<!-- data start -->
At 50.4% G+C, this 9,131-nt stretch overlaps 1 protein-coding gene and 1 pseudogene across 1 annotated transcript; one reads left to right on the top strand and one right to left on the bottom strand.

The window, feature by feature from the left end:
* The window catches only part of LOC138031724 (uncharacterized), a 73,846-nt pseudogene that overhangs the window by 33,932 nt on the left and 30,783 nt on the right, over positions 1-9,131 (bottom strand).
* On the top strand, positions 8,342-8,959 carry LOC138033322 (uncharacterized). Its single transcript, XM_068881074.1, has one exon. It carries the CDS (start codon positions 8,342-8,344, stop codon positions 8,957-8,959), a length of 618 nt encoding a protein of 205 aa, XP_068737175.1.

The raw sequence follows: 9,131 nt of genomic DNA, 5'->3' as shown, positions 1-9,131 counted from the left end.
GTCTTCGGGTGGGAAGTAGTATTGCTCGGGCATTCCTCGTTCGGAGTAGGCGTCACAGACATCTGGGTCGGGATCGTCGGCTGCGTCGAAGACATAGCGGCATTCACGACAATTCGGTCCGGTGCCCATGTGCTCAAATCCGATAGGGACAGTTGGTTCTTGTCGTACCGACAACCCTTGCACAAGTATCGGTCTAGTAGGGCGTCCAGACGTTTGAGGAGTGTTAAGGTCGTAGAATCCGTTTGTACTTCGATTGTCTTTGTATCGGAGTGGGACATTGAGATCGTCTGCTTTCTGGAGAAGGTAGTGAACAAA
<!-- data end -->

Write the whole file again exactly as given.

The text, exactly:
At 50.4% G+C, this 9,131-nt stretch overlaps 1 protein-coding gene and 1 pseudogene across 1 annotated transcript; one reads left to right on the top strand and one right to left on the bottom strand.

The window, feature by feature from the left end:
* The window catches only part of LOC138031724 (uncharacterized), a 73,846-nt pseudogene that overhangs the window by 33,932 nt on the left and 30,783 nt on the right, over positions 1-9,131 (bottom strand).
* On the top strand, positions 8,342-8,959 carry LOC138033322 (uncharacterized). Its single transcript, XM_068881074.1, has one exon. It carries the CDS (start codon positions 8,342-8,344, stop codon positions 8,957-8,959), a length of 618 nt encoding a protein of 205 aa, XP_068737175.1.

The raw sequence follows: 9,131 nt of genomic DNA, 5'->3' as shown, positions 1-9,131 counted from the left end.
GTCTTCGGGTGGGAAGTAGTATTGCTCGGGCATTCCTCGTTCGGAGTAGGCGTCACAGACATCTGGGTCGGGATCGTCGGCTGCGTCGAAGACATAGCGGCATTCACGACAATTCGGTCCGGTGCCCATGTGCTCAAATCCGATAGGGACAGTTGGTTCTTGTCGTACCGACAACCCTTGCACAAGTATCGGTCTAGTAGGGCGTCCAGACGTTTGAGGAGTGTTAAGGTCGTAGAATCCGTTTGTACTTCGATTGTCTTTGTATCGGAGTGGGACATTGAGATCGTCTGCTTTCTGGAGAAGGTAGTGAACAAA